There was nothing particularly appealing about Kingston, Ontario, when I first started writing my novel, The Great Dagmaru. At the time, I was traveling there weekly to attend doctor’s appointments at either Kingston General or Hotel Dieu Hospital. Two things inspired me to set my story there: one, I was familiar with the geography of the city, and two, this place:
I started writing my novel about a teenaged girl named Herman, who runs away from home and meets a tall dark stranger on a train. She never makes it where she is going. My initial idea for the tale included the stranger taking her to this train station – hollowed out as it is by a devastating fire – and keeping her there to serve him and his wicked magic. However, as I wrote, the character of the tall dark stranger morphed into Stephen Dagmar, a rich, gorgeous, and talented magician with a dark secret, who lives in a grand Victorian house with a turret:
which I wrote about in this post back in July: https://lindaghill.wordpress.com/2013/07/19/a-haunted-visitation/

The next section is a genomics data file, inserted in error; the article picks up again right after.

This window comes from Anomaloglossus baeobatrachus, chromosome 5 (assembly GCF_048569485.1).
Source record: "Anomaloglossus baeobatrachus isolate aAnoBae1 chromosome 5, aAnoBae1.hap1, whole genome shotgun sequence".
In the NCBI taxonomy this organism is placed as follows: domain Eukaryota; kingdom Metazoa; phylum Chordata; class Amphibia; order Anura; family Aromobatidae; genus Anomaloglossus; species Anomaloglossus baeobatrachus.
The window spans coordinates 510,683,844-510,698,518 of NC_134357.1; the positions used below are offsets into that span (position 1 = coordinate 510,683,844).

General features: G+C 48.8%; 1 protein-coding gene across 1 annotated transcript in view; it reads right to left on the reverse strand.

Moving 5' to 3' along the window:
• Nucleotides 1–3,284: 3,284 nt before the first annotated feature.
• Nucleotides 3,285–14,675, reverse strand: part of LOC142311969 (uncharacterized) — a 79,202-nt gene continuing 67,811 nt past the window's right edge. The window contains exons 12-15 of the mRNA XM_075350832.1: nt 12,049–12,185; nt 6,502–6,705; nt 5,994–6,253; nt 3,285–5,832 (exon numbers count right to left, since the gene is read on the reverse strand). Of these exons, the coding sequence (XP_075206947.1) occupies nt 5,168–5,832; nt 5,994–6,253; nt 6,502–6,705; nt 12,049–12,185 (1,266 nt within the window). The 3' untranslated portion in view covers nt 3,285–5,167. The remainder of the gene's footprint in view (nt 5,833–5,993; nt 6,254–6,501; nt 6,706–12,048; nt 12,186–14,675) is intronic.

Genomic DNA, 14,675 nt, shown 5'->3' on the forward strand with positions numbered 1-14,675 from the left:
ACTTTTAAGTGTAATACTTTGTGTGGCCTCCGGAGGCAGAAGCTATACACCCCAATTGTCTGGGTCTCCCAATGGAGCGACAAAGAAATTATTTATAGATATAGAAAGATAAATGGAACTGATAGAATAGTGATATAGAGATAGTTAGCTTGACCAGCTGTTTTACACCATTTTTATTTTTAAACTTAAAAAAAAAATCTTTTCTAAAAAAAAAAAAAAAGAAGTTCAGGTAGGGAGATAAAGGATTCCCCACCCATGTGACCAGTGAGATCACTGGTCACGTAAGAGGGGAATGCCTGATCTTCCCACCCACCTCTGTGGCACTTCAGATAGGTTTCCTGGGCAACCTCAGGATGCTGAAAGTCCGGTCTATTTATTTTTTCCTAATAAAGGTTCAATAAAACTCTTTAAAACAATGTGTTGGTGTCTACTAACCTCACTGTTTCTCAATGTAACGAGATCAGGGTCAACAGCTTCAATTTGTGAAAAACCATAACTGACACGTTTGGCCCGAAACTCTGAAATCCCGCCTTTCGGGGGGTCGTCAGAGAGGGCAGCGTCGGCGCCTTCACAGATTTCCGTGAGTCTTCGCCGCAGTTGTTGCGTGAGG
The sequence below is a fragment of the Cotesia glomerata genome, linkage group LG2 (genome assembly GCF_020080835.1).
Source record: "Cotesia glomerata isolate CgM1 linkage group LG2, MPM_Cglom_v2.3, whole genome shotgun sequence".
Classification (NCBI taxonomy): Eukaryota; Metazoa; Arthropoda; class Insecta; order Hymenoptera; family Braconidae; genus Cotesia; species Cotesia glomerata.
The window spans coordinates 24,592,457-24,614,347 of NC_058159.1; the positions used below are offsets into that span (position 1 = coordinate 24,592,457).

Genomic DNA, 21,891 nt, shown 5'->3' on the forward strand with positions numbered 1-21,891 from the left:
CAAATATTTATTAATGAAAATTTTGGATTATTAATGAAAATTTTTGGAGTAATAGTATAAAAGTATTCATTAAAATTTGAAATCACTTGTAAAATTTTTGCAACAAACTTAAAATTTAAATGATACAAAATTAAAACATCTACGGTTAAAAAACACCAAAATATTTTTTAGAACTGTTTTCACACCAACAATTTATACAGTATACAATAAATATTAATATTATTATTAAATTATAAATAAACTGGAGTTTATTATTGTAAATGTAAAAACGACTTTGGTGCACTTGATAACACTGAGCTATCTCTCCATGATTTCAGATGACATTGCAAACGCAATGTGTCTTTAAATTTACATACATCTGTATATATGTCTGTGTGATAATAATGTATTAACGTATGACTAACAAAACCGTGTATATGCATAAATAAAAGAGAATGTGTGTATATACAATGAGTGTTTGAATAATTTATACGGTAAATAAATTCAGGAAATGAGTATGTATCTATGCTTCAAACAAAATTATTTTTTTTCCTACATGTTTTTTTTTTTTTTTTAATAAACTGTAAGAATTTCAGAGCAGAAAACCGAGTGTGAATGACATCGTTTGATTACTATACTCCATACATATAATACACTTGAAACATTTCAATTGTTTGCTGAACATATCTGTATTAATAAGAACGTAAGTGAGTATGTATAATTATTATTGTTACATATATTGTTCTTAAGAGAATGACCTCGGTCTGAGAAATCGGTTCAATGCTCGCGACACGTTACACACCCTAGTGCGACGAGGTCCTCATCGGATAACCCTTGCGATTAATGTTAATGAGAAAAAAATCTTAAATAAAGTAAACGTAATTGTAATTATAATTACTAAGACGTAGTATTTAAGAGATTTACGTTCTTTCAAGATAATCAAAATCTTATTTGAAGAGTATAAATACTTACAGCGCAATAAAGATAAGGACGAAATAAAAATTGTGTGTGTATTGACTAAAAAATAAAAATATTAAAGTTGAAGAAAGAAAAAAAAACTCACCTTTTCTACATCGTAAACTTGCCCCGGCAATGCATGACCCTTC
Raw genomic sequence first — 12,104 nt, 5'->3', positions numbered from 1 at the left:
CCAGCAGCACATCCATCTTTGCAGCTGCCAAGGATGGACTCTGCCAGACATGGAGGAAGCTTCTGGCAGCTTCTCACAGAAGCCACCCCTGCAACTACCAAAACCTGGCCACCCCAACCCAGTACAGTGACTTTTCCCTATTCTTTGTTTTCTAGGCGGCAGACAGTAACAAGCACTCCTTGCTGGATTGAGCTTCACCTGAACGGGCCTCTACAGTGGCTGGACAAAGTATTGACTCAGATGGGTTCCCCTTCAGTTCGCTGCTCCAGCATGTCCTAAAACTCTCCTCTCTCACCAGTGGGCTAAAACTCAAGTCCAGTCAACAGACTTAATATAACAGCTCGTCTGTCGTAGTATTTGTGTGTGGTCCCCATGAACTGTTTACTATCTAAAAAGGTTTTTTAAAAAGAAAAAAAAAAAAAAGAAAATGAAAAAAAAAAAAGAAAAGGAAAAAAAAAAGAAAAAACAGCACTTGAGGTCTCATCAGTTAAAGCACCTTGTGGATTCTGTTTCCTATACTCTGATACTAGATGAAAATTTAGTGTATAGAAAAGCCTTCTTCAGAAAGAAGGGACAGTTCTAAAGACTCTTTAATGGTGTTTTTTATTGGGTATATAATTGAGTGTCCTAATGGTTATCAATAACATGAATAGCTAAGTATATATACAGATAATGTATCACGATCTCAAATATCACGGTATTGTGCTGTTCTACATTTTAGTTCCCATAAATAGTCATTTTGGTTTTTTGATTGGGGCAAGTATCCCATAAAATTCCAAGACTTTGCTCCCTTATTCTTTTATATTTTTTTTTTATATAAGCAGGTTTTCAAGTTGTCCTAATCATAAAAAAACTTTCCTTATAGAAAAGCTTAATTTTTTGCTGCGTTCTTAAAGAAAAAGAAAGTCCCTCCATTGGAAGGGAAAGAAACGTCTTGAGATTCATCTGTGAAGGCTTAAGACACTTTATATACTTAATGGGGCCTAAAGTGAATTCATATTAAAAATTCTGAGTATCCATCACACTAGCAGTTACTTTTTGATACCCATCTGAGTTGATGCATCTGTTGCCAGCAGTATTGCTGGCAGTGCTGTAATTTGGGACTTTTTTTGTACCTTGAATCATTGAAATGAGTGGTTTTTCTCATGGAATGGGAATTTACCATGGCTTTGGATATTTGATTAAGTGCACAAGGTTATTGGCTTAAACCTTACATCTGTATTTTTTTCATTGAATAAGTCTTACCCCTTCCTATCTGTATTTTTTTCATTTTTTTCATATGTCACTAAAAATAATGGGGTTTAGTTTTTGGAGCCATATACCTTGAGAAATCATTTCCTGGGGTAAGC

I was lucky to be able to stay in the house I had envisioned my character living in, and as you’ll see if you read my July account, I even had the thrill of being allowed to sleep two nights in the turret room.
As I said at the beginning of this post, Kingston had no real attraction for me until my characters were born. Gradually as I traveled there for appointments I found myself enthralled with the city. I could see the places I imagined my characters would visit, and the things they would see with their own eyes. Eventually, the place began to inspire me, like a painting of a narrow pathway curving through a lush forest.
My story had a world.
Here are some pictures I took while I was there: here is the world where Stephen and Herman exist.
I have been back to Kingston since this trip to do further research. I found the spot where Stephen’s house will be situated in the story (I expropriated land from the government which currently houses the local airport – I doubt they’ll notice) and I have measured distances from there to various places my characters will visit. I’ve sat in restaurants, sipping wine with the ghosts of Stephen’s and Herman’s characters, and I’ve strolled with them along the shoreline.
One of the first things I ever read about writing fiction was that it is necessary to create a world in which your characters will live. I consider myself lucky to have found this amazing, inspirational setting for mine.